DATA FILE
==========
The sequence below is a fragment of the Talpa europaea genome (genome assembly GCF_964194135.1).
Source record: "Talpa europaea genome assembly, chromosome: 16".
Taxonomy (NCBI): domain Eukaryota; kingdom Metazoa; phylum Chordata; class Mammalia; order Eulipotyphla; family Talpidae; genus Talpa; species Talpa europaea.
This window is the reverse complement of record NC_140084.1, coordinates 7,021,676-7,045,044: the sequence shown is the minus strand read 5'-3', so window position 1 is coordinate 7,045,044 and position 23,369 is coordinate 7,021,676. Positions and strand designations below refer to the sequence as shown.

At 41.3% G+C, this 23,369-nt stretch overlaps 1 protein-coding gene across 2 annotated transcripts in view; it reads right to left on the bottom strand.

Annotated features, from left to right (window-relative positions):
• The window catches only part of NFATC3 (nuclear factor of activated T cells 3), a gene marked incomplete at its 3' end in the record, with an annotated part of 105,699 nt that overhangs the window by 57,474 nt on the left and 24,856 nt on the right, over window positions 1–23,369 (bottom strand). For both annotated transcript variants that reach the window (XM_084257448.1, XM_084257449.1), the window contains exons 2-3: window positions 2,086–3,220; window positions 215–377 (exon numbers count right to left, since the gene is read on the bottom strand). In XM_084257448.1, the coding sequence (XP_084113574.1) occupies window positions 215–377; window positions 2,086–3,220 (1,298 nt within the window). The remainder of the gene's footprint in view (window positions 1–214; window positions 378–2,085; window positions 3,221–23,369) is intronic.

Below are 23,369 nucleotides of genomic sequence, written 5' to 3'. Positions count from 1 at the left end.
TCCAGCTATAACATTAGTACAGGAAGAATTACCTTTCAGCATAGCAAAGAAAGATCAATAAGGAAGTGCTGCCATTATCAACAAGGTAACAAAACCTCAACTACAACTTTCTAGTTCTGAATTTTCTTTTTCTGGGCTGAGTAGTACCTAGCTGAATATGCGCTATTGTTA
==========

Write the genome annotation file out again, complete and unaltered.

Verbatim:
The sequence below is a fragment of the Talpa europaea genome (genome assembly GCF_964194135.1).
Source record: "Talpa europaea genome assembly, chromosome: 16".
Taxonomy (NCBI): domain Eukaryota; kingdom Metazoa; phylum Chordata; class Mammalia; order Eulipotyphla; family Talpidae; genus Talpa; species Talpa europaea.
This window is the reverse complement of record NC_140084.1, coordinates 7,021,676-7,045,044: the sequence shown is the minus strand read 5'-3', so window position 1 is coordinate 7,045,044 and position 23,369 is coordinate 7,021,676. Positions and strand designations below refer to the sequence as shown.

At 41.3% G+C, this 23,369-nt stretch overlaps 1 protein-coding gene across 2 annotated transcripts in view; it reads right to left on the bottom strand.

Annotated features, from left to right (window-relative positions):
• The window catches only part of NFATC3 (nuclear factor of activated T cells 3), a gene marked incomplete at its 3' end in the record, with an annotated part of 105,699 nt that overhangs the window by 57,474 nt on the left and 24,856 nt on the right, over window positions 1–23,369 (bottom strand). For both annotated transcript variants that reach the window (XM_084257448.1, XM_084257449.1), the window contains exons 2-3: window positions 2,086–3,220; window positions 215–377 (exon numbers count right to left, since the gene is read on the bottom strand). In XM_084257448.1, the coding sequence (XP_084113574.1) occupies window positions 215–377; window positions 2,086–3,220 (1,298 nt within the window). The remainder of the gene's footprint in view (window positions 1–214; window positions 378–2,085; window positions 3,221–23,369) is intronic.

Below are 23,369 nucleotides of genomic sequence, written 5' to 3'. Positions count from 1 at the left end.
TCCAGCTATAACATTAGTACAGGAAGAATTACCTTTCAGCATAGCAAAGAAAGATCAATAAGGAAGTGCTGCCATTATCAACAAGGTAACAAAACCTCAACTACAACTTTCTAGTTCTGAATTTTCTTTTTCTGGGCTGAGTAGTACCTAGCTGAATATGCGCTATTGTTA